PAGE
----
Sunday, September 30, 2007

Nad takes on Monk Competition

Congratulations to Nadje Noordhuis for making it into the Thelonious Monk International Jazz Competition. This esteemed competition will take place Oct. 27 & 28 in LA. Nadje will compete in a live performance against 10-12 other semi-finalists for a ranking, and up to $20,000 award money.

A division of the Thelonious Monk Institute of Jazz, the Monk Competition is one of the most highly recognized competitions in the jazz world, helping young artists gain notability. Major record labels attend the competition, and like American Idol (and this is the ONLY comparison) the 2nd and 3rd place winners often gain more fame than the top placer. It's an incredible honor to make it into the competition.

Each year, the competition focuses on a different instrument. To make it to the semi-finals, competitors have to be 30 years of age or younger, submit 5 different tunes meeting a variety of requirements, and have never recorded as a leader or co-leader on a major or independent label.

Nadje, in addition to being a good friend, is a fantastic trumpet and flugelhorn player whom I often utilize in my own compositions. She hails from Sydney and Melbourne, Australia and attended the Manhattan School of Music to earn her 3rd degree, a Masters in Jazz Performance in 2005. She currently plays around NYC, most notably with Sherrie Maricle & The DIVA Jazz Orchestra, Kyle Saulnier's Awakening Orchestra, and the Justice League of Jazz (yes, I've settled on that name for my band, provided the folks at DC Comics don't mind...). Occasionally you can catch her with her own quartet, the NNQ.

As I was browsing the list of winners, dating back to the competition's inception in 1987, I noticed that no female instrumentalists have placed number one. In 2003, Karin Harris placed 4th for trombone, and in 1995 Shirley Bailey placed 3rd for guitar. But so far no number 1s.

On behalf of all female jazz instrumentalists, no pressure, Nad...

Monday, September 17, 2007

Mix Tapes, again

Thank you Destination: OUT for bringing us this solo piano mix tape compiled by Vijay Iyer.

An interesting and educational listen, especially for you non-jazzers out there! But hurry, the downloads will only be active for another 6 days! Hopefully D:O will continue to post these compilations, as I do love a good mix tape!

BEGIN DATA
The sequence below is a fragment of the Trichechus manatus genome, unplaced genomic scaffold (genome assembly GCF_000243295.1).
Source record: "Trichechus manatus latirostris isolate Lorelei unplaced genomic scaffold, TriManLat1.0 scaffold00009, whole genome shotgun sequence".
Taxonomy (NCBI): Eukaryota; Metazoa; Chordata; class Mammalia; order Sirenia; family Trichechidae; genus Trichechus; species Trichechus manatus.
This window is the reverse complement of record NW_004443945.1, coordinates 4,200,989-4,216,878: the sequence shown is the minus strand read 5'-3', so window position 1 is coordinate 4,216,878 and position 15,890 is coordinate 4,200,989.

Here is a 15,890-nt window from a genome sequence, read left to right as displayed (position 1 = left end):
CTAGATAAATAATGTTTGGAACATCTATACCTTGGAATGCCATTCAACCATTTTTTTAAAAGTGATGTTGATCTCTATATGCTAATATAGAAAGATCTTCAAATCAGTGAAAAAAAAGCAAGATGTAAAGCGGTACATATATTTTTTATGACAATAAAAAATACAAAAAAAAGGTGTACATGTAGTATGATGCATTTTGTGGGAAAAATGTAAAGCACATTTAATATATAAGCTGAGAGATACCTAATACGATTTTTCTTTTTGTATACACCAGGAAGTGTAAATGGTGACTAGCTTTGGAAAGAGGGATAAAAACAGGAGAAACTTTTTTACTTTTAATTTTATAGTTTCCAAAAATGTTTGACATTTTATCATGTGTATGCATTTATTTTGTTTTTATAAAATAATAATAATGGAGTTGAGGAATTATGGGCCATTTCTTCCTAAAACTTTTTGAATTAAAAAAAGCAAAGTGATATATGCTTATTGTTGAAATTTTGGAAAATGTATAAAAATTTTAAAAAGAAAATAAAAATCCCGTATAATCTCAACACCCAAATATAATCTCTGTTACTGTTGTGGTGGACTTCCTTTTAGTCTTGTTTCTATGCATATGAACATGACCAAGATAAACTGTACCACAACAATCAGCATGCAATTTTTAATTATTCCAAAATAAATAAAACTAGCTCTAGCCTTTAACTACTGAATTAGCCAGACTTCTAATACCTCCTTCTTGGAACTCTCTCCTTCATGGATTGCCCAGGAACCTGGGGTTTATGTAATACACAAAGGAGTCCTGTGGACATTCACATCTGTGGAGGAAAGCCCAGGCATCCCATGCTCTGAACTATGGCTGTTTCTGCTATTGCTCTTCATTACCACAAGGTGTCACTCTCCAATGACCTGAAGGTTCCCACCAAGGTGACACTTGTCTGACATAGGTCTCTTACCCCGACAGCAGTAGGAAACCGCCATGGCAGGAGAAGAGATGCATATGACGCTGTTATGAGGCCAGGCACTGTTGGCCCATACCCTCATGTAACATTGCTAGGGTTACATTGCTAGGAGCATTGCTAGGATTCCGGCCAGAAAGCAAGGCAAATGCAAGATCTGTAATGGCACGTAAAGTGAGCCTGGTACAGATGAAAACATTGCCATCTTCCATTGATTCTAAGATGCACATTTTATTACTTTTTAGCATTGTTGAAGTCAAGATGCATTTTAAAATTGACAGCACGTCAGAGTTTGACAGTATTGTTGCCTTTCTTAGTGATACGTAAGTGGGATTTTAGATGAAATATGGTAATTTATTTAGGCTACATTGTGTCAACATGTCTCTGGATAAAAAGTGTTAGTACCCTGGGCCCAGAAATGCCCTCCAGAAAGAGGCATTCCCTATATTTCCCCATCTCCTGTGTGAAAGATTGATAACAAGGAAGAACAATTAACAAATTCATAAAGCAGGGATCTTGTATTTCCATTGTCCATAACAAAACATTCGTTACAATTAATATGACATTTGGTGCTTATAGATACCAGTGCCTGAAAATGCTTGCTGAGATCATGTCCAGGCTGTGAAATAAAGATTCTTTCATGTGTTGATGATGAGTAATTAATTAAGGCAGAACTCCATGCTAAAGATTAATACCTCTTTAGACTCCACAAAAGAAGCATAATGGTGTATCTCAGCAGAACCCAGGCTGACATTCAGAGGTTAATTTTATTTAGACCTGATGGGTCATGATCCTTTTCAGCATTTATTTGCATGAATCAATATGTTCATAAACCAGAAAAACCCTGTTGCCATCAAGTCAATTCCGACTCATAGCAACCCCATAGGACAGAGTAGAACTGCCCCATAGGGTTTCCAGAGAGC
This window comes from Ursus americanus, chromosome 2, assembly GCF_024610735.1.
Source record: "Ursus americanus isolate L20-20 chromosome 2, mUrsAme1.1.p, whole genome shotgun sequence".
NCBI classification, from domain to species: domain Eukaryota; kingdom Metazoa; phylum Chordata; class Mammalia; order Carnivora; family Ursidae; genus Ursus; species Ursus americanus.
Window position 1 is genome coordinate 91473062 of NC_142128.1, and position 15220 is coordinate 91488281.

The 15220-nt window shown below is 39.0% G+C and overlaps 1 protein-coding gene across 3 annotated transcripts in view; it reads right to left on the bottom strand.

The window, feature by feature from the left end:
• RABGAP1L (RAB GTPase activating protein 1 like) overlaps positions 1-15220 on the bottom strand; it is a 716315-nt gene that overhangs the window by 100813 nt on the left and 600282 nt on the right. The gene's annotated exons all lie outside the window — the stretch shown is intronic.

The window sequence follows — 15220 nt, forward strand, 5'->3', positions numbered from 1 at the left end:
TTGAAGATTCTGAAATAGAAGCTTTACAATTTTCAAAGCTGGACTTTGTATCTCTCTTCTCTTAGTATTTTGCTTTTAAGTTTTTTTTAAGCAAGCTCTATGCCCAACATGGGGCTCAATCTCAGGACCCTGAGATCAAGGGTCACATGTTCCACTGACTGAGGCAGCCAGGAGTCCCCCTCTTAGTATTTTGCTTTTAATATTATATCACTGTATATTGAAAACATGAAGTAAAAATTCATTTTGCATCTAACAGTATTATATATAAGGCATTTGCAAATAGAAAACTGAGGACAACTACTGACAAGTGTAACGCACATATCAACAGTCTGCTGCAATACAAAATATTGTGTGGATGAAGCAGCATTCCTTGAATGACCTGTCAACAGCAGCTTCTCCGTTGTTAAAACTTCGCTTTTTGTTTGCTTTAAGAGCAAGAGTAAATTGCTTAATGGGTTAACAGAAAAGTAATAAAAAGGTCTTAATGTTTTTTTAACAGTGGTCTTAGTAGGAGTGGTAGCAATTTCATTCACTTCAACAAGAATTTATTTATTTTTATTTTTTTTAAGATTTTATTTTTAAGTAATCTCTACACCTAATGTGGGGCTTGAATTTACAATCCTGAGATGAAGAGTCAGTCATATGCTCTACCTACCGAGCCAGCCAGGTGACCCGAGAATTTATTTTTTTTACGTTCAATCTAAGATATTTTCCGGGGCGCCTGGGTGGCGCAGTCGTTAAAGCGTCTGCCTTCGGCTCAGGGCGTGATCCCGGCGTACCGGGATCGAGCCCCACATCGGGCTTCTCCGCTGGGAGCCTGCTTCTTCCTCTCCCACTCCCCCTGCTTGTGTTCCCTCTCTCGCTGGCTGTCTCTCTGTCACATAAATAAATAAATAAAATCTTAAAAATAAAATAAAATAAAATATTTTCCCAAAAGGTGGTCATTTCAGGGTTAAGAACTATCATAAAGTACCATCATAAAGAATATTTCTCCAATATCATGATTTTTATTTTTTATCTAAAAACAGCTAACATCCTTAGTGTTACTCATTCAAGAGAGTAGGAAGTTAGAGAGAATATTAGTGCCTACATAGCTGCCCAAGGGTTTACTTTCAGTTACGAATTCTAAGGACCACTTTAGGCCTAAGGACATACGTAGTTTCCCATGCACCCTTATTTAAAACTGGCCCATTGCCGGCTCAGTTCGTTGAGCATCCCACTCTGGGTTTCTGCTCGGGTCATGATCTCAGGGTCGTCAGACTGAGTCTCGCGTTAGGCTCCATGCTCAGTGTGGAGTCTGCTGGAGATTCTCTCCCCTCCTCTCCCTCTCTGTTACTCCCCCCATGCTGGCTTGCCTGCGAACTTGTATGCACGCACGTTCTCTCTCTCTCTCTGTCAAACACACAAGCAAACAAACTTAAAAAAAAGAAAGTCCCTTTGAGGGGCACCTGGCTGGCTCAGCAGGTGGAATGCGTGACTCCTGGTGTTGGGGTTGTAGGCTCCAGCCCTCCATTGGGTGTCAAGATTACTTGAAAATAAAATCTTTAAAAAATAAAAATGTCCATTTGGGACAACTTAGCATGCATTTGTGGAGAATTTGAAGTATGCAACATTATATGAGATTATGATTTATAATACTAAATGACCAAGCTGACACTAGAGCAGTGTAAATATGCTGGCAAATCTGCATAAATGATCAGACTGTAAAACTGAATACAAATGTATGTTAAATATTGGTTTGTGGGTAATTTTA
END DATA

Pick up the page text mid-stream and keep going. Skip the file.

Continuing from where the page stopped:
Saturday, September 15, 2007

Audience Participation Necessary?

There was a talker again last night. Oh, nothing irritates me more!!!

I was at Dizzy's with Sara checking out Sherrie Maricle & the DIVA Jazz Orchestra, part of the Diet Coke Women in Jazz Festival. We both have friends in the group and felt compelled to support our "sisters in jazz." And I have actually never heard the band before and was curious.

I was quite pleased with the set. The band swung hard and I enjoyed hearing Carmen Bradford sing her heart out. Janelle Reichman is a saxophonist you need to get to know. She was covering Anat Cohen's tenor chair and played her ass off on a Benny Goodman clarinet tune (wish I could remember the name). I also cheered loudly for Nadje Noordhuis's beautiful flugelhorn feature, Deborah Weisz's plunger enhanced trombone solo, Erica vonKleist's short but sassy alto solo, as well as Sharel Cassidy's alto feature.

I was very happy this band did not suck, as it seems to be one of the primary representations of female jazzers right now. But aside from genuinely enjoying the music, I was once again struck by the audience.

My first observation was that it seemed the band was more at ease than the audience. It was a full house, but a very polite house. The band started their first tune hooting and hollering for each other. The girls laughed, smiled, cheered during each other's solos. They behaved as you would expect any rowdy swinging big band to act.

The audience clapped and cheered at the expected moments, but that was it. Overall, they seemed a bit unsure. At one point Sherrie actually instructed the audience that it was okay to cheer whenever they heard something they liked. At another point, the man sitting next to me turned to me and said, "You sure are supportive." Why? Because I was cheering?


I don't think people know how to listen to jazz. And when I say people, I mean civilians. Non-jazzers. Non-musicians, really. I always wonder who the people are at these shows and why they are there. Are they mothers and fathers and friends of the musicians? Are they people that actually enjoy jazz and don't mind dropping $30 for the cover and another $10 for food/beverage? Or are they the dreaded self proclaimed "intellects" who still equate jazz with sophistication and are hoping to appear hip when at the water cooler Monday morning they relay their weekend hanging at Dizzy's?